“And last Saturday, I went to Death Valley and saw that ancient land…the lava formations from billions of years ago…the salt beds of long dead lakes, sand mountains, shale mountains, granite mountains, and a strange alien desert. Surreal. All of man’s best efforts are only straws in the wind. So why should I scurry around (like a prairie dog) tryna put square pegs in round holes…tryna leave footprints to say I’ve passed this way. What does it matter? It doesn’t matter. One print more or less does not alter the surface of the earth.”

Photo courtesy of Alyctra Matsushita.

In her twilight years, Roberto and I would celebrate her birthday each October by taking her out to a Japanese restaurant near her home. Each successive autumn, when we would pull up at her house, Yamauchi would be dressed and ready to go, and once we arrived at the restaurant, we would escort her inside like attendants fussing over royalty. If the waiter or waitress happened to be from Japan, Yamauchi would order in Japanese, and, if there was any Japanese writing about, she would translate it for us, explaining whether the characters were the easier, syllabic kind or the more difficult, symbolic ones.

She once explained to us the meaning of her name, Yamauchi, as home (“uchi”) in the mountains (“yama”). Her daughter’s married name, Matsushita, she added, means “under the pines,” and Nakamura, the name she was born with, translated as “inside the community.” It was clear that her connection to Japanese culture ran deep—that even though she was a native Californian, she remained, in many ways, more Japanese than American.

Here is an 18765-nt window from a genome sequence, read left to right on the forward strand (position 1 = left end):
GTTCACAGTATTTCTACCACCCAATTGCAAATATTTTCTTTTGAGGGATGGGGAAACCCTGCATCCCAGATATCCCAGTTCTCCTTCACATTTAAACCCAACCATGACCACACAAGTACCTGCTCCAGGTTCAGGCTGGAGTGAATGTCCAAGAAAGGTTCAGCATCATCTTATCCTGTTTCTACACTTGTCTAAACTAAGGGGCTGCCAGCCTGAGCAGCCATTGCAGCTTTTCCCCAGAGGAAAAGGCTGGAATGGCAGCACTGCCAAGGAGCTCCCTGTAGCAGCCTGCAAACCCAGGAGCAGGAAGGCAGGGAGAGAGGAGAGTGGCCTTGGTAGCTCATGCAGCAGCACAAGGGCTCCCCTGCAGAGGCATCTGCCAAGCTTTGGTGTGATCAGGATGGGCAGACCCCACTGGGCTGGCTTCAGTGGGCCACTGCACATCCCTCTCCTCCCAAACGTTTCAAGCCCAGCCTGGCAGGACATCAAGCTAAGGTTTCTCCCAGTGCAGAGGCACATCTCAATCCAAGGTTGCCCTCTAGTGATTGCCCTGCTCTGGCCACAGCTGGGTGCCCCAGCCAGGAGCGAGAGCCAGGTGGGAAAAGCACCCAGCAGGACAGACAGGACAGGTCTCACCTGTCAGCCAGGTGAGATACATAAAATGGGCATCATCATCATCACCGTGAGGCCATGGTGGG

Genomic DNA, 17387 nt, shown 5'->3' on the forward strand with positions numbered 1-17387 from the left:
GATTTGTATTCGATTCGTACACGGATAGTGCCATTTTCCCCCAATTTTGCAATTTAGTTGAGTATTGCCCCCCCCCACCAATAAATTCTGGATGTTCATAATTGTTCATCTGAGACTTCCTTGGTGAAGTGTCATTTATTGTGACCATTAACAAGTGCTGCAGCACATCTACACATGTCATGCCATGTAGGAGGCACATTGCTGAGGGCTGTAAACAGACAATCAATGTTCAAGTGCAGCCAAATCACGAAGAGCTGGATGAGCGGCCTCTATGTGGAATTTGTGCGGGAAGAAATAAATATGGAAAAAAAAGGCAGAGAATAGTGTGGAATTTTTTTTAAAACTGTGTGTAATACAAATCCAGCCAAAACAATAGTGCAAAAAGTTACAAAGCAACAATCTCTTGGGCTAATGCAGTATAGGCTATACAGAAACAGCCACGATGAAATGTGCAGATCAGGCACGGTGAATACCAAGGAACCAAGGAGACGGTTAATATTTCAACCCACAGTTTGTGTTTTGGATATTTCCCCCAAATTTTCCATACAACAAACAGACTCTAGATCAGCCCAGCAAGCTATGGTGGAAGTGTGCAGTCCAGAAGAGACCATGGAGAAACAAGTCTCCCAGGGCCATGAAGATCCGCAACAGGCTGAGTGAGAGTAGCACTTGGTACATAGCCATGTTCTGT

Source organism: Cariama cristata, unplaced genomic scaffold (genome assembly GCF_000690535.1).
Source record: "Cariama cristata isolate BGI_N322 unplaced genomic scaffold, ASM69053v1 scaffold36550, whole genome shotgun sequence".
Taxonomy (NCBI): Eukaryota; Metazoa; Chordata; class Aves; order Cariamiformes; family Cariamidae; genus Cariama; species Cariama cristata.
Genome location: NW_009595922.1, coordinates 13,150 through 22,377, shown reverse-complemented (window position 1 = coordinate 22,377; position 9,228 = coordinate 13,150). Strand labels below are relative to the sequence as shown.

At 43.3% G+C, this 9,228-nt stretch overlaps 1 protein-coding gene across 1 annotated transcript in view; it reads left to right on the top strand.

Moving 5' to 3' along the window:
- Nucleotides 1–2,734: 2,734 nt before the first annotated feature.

But the most memorable part of those dinners was listening to her describe her stark and difficult childhood. That’s when I heard many of her stories of back-breaking farm work, reading by kerosene lamp, making do with dirty drinking water and facing opprobrium at school when her English failed her. Even with her short-term memory ebbing away, her long-term recollections remained exceptionally vivid.

In the spring of 2018, Yamauchi suffered a fall and fractured her hip. Roberto and I visited her in June at the chaotic convalescent facility in Torrance where she was recovering. By then, unable to walk, she had grown increasingly frail, and her appetite more and more tentative.

We found her sharing a three-bed room with a feisty black woman in a wheelchair who was facing a maelstrom of serious illnesses. Yamauchi was in the bed by the window that overlooked a dreary alley but at least afforded a view of the sky. Over and over, with the eyes of an artist and the mind of a writer, she would note how the afternoon light would go from dark to light and dark again as the clouds came and went, before her attention would return to the foam pillow between her legs that was preventing her hip joints from moving. Each time she felt the pillow, obscured by a blanket, she would wonder anew what its purpose was, before her mind refocused on the sky, its ever-changing brightness a metaphor for life’s endless sequence of pleasure and pain, and a reminder that the world was still in business, indifferent to her own helpless confinement. Even in that bleak setting, she found a way to see the beauty in the order of it all.